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When one company buys most or all of another company.

Business Glossary provided by


An acquisition is a corporate action in which a company purchases most or all of another firm's shares or assets to gain control. This strategic move can expand market share, diversify product offerings, or acquire new technologies. The process includes due diligence, valuation, and negotiation, culminating in the integration of the acquired company's operations, culture, and personnel.

Context of Use:

Acquisition is a term commonly used in the business and corporate world to refer to the process by which one company takes over another company. It can occur through the purchase of the majority of a target company's shares, assets, or both, effectively transferring control to the acquiring company. Acquisitions are strategic moves used for growth, entering new markets, acquiring new technologies, or eliminating competition. They are significant events in the financial markets and can impact the industry landscape.


The purpose of an acquisition is to achieve strategic business goals such as expanding market share, diversifying product lines, reducing competition, or gaining access to new technologies or expertise. Acquisitions allow companies to grow more quickly and efficiently than organic growth would permit. They can also provide immediate access to new customer bases and distribution channels.


A technology company might acquire a smaller startup that has developed an innovative artificial intelligence platform. By acquiring the startup, the larger company gains immediate access to cutting-edge technology and the talented team behind it, which can be integrated into its existing products and services to enhance its offerings and competitive edge in the market.

Related Terms:

  • Merger: A strategy where two companies agree to proceed as a single new company rather than remain separately owned and operated. This is often done to synergize their operations and markets.

  • Takeover: A type of acquisition where the acquiring company makes a bid to assume control of the target company, often without the consent of the latter's management.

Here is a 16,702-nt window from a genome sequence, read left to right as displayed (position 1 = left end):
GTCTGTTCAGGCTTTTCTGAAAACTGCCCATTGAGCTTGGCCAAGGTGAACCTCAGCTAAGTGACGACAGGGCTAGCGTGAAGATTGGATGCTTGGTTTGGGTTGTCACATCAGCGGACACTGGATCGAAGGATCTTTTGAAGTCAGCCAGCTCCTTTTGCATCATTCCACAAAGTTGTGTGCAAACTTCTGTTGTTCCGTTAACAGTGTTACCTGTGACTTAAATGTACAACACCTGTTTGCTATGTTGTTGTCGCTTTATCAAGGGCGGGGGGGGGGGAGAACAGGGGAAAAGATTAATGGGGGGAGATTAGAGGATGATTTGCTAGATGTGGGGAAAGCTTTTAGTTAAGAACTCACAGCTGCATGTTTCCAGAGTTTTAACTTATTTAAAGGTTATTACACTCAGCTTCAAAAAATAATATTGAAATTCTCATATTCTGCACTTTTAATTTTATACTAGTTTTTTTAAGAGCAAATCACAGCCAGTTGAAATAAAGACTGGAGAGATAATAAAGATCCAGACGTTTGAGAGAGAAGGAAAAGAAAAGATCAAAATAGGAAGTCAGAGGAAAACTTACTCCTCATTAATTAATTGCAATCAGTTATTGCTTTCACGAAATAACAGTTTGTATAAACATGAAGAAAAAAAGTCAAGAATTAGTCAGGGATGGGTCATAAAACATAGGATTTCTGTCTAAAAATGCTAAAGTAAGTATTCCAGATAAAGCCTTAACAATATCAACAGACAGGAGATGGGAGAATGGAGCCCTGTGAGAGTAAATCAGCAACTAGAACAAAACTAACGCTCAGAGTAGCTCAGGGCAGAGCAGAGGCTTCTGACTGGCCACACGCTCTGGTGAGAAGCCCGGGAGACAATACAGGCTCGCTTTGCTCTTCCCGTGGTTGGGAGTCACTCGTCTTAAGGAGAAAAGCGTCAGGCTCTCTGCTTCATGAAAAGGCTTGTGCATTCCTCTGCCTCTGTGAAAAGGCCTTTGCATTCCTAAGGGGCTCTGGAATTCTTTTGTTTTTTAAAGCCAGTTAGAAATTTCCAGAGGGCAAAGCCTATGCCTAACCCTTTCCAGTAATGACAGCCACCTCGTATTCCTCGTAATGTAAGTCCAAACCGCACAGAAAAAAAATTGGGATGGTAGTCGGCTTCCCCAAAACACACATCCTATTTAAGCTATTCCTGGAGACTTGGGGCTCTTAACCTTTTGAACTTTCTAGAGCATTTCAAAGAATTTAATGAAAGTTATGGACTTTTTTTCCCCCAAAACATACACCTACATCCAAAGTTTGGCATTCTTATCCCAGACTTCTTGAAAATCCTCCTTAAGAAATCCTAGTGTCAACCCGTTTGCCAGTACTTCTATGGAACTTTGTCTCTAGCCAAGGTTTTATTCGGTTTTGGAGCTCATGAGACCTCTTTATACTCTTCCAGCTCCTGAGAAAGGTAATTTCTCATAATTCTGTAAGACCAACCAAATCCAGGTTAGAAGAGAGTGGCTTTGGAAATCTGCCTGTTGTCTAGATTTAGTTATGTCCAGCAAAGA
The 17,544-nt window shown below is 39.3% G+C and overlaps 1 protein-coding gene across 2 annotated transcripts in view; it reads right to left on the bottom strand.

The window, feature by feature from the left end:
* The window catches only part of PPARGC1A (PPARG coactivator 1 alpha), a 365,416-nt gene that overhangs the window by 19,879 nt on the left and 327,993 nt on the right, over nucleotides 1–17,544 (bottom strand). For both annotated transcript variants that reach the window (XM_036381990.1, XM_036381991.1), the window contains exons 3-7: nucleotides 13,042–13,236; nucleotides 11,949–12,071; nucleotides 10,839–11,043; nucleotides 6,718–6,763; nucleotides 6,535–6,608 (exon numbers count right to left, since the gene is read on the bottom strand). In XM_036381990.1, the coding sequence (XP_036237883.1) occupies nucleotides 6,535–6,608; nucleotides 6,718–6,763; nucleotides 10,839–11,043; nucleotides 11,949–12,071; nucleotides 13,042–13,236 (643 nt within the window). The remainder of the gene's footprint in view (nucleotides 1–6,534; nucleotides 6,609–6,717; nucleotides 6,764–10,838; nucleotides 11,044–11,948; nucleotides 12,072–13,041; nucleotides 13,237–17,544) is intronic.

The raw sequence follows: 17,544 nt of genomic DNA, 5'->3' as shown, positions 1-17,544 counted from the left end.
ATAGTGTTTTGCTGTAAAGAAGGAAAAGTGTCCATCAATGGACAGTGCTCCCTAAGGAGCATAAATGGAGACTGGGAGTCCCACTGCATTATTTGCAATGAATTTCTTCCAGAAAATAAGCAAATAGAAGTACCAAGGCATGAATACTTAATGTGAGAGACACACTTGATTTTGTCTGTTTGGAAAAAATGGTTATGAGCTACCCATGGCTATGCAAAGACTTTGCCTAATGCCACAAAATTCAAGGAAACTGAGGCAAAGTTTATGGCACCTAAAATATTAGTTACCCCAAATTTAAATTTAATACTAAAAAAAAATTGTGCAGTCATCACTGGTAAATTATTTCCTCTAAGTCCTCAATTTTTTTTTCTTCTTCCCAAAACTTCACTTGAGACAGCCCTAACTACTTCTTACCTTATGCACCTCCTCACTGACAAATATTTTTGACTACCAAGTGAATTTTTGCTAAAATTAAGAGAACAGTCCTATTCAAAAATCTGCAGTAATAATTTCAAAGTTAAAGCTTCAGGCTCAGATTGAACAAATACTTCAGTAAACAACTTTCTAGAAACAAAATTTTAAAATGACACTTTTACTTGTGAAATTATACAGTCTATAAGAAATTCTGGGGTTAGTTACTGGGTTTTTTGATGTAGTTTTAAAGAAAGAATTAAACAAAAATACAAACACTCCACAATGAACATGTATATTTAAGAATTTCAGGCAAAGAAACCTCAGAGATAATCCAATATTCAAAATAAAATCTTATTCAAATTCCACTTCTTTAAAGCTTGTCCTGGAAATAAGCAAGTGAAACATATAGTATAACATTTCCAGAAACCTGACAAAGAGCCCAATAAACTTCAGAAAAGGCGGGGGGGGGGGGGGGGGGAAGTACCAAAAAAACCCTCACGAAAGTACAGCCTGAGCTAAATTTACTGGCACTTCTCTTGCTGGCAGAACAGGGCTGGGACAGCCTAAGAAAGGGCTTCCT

• Joint Venture: A business arrangement where two or more parties agree to pool their resources for the purpose of accomplishing a specific task, which is different from a merger or an acquisition.

  • Divestiture: The process of selling off a part of a company’s operations or a subsidiary, often to streamline operations or focus on core areas of the business.

  • Hostile Takeover: An acquisition attempt by a company that is strongly resisted by the target company's management and board of directors.


  1. What is the difference between an acquisition and a merger?

    An acquisition involves one company taking over another, whereas a merger is a mutual decision by two companies to combine and proceed as a single entity.

  2. How is the value of an acquisition determined?

    The value of an acquisition is determined through a combination of financial analysis, including reviewing the target's revenue, profit margins, growth potential, and synergies that the acquisition would bring.

  3. What are the steps involved in an acquisition process?

    The acquisition process typically involves negotiation, due diligence (reviewing financials, legal, and operational aspects), financing the purchase, and integrating the operations of the target company.

  4. Can an acquisition fail? What are the risks?

    Yes, acquisitions can fail due to factors such as cultural mismatches, overvaluation, failure to realize expected synergies, and resistance from employees or customers. Careful planning and integration are key to minimizing these risks.

  5. What is a friendly versus a hostile acquisition?

    A friendly acquisition is one that is agreed upon and welcomed by both the acquiring company and the target company. A hostile acquisition occurs when the target company does not want to be acquired and the acquiring company proceeds without the target's endorsement.

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